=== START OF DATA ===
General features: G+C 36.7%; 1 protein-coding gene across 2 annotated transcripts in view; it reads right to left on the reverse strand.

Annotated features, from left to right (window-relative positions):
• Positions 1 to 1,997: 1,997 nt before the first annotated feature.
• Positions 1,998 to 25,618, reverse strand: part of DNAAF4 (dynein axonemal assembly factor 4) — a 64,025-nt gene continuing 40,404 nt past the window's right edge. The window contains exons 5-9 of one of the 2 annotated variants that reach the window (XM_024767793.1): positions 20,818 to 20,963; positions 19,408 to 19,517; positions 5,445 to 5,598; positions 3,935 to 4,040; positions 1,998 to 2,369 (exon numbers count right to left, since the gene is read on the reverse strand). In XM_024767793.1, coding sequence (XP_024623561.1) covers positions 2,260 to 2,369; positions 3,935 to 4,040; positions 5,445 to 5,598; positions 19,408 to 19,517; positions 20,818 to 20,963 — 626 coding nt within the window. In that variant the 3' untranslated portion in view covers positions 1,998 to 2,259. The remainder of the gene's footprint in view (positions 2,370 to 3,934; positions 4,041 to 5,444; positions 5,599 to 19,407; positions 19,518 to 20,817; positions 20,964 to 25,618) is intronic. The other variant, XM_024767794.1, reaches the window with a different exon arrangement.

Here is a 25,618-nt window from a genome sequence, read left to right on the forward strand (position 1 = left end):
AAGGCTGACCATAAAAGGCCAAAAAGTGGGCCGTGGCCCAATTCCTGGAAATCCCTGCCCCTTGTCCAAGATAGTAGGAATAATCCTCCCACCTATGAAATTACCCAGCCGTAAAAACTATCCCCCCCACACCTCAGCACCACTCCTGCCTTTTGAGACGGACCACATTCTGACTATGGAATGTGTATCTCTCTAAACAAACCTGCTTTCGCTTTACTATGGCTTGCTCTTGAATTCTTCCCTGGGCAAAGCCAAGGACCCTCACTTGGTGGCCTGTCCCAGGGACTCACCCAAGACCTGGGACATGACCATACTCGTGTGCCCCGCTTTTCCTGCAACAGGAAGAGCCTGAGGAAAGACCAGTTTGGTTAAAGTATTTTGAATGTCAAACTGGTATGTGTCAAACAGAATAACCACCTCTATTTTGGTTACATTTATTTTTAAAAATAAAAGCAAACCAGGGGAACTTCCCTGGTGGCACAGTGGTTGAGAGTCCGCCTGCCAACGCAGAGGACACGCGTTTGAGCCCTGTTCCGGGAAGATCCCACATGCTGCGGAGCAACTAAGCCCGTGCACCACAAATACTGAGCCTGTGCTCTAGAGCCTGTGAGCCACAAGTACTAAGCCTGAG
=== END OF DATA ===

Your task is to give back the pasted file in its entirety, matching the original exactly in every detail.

General features: G+C 36.7%; 1 protein-coding gene across 2 annotated transcripts in view; it reads right to left on the reverse strand.

Annotated features, from left to right (window-relative positions):
• Positions 1 to 1,997: 1,997 nt before the first annotated feature.
• Positions 1,998 to 25,618, reverse strand: part of DNAAF4 (dynein axonemal assembly factor 4) — a 64,025-nt gene continuing 40,404 nt past the window's right edge. The window contains exons 5-9 of one of the 2 annotated variants that reach the window (XM_024767793.1): positions 20,818 to 20,963; positions 19,408 to 19,517; positions 5,445 to 5,598; positions 3,935 to 4,040; positions 1,998 to 2,369 (exon numbers count right to left, since the gene is read on the reverse strand). In XM_024767793.1, coding sequence (XP_024623561.1) covers positions 2,260 to 2,369; positions 3,935 to 4,040; positions 5,445 to 5,598; positions 19,408 to 19,517; positions 20,818 to 20,963 — 626 coding nt within the window. In that variant the 3' untranslated portion in view covers positions 1,998 to 2,259. The remainder of the gene's footprint in view (positions 2,370 to 3,934; positions 4,041 to 5,444; positions 5,599 to 19,407; positions 19,518 to 20,817; positions 20,964 to 25,618) is intronic. The other variant, XM_024767794.1, reaches the window with a different exon arrangement.

Here is a 25,618-nt window from a genome sequence, read left to right on the forward strand (position 1 = left end):
AAGGCTGACCATAAAAGGCCAAAAAGTGGGCCGTGGCCCAATTCCTGGAAATCCCTGCCCCTTGTCCAAGATAGTAGGAATAATCCTCCCACCTATGAAATTACCCAGCCGTAAAAACTATCCCCCCCACACCTCAGCACCACTCCTGCCTTTTGAGACGGACCACATTCTGACTATGGAATGTGTATCTCTCTAAACAAACCTGCTTTCGCTTTACTATGGCTTGCTCTTGAATTCTTCCCTGGGCAAAGCCAAGGACCCTCACTTGGTGGCCTGTCCCAGGGACTCACCCAAGACCTGGGACATGACCATACTCGTGTGCCCCGCTTTTCCTGCAACAGGAAGAGCCTGAGGAAAGACCAGTTTGGTTAAAGTATTTTGAATGTCAAACTGGTATGTGTCAAACAGAATAACCACCTCTATTTTGGTTACATTTATTTTTAAAAATAAAAGCAAACCAGGGGAACTTCCCTGGTGGCACAGTGGTTGAGAGTCCGCCTGCCAACGCAGAGGACACGCGTTTGAGCCCTGTTCCGGGAAGATCCCACATGCTGCGGAGCAACTAAGCCCGTGCACCACAAATACTGAGCCTGTGCTCTAGAGCCTGTGAGCCACAAGTACTAAGCCTGAG